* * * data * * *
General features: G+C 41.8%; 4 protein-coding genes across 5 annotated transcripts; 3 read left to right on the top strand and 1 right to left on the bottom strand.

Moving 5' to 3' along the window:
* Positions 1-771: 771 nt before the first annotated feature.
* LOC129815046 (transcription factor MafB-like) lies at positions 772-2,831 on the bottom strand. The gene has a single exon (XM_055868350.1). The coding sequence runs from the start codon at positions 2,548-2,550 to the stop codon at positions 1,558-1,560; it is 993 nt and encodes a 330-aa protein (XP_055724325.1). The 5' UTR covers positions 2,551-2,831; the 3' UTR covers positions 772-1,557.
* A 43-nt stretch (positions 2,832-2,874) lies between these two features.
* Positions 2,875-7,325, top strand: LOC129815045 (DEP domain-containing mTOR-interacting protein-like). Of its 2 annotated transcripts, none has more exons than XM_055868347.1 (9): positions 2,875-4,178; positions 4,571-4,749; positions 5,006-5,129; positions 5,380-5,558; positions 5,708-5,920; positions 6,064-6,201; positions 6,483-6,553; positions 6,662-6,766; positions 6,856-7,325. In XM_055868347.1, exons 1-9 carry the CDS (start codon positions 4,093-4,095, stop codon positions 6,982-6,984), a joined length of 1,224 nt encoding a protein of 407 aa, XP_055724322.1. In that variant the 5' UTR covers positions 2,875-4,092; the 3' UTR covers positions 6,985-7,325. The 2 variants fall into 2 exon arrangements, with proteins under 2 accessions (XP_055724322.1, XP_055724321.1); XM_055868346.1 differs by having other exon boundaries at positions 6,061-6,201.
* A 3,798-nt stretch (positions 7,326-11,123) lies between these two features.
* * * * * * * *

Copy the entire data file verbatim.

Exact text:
General features: G+C 41.8%; 4 protein-coding genes across 5 annotated transcripts; 3 read left to right on the top strand and 1 right to left on the bottom strand.

Moving 5' to 3' along the window:
* Positions 1-771: 771 nt before the first annotated feature.
* LOC129815046 (transcription factor MafB-like) lies at positions 772-2,831 on the bottom strand. The gene has a single exon (XM_055868350.1). The coding sequence runs from the start codon at positions 2,548-2,550 to the stop codon at positions 1,558-1,560; it is 993 nt and encodes a 330-aa protein (XP_055724325.1). The 5' UTR covers positions 2,551-2,831; the 3' UTR covers positions 772-1,557.
* A 43-nt stretch (positions 2,832-2,874) lies between these two features.
* Positions 2,875-7,325, top strand: LOC129815045 (DEP domain-containing mTOR-interacting protein-like). Of its 2 annotated transcripts, none has more exons than XM_055868347.1 (9): positions 2,875-4,178; positions 4,571-4,749; positions 5,006-5,129; positions 5,380-5,558; positions 5,708-5,920; positions 6,064-6,201; positions 6,483-6,553; positions 6,662-6,766; positions 6,856-7,325. In XM_055868347.1, exons 1-9 carry the CDS (start codon positions 4,093-4,095, stop codon positions 6,982-6,984), a joined length of 1,224 nt encoding a protein of 407 aa, XP_055724322.1. In that variant the 5' UTR covers positions 2,875-4,092; the 3' UTR covers positions 6,985-7,325. The 2 variants fall into 2 exon arrangements, with proteins under 2 accessions (XP_055724322.1, XP_055724321.1); XM_055868346.1 differs by having other exon boundaries at positions 6,061-6,201.
* A 3,798-nt stretch (positions 7,326-11,123) lies between these two features.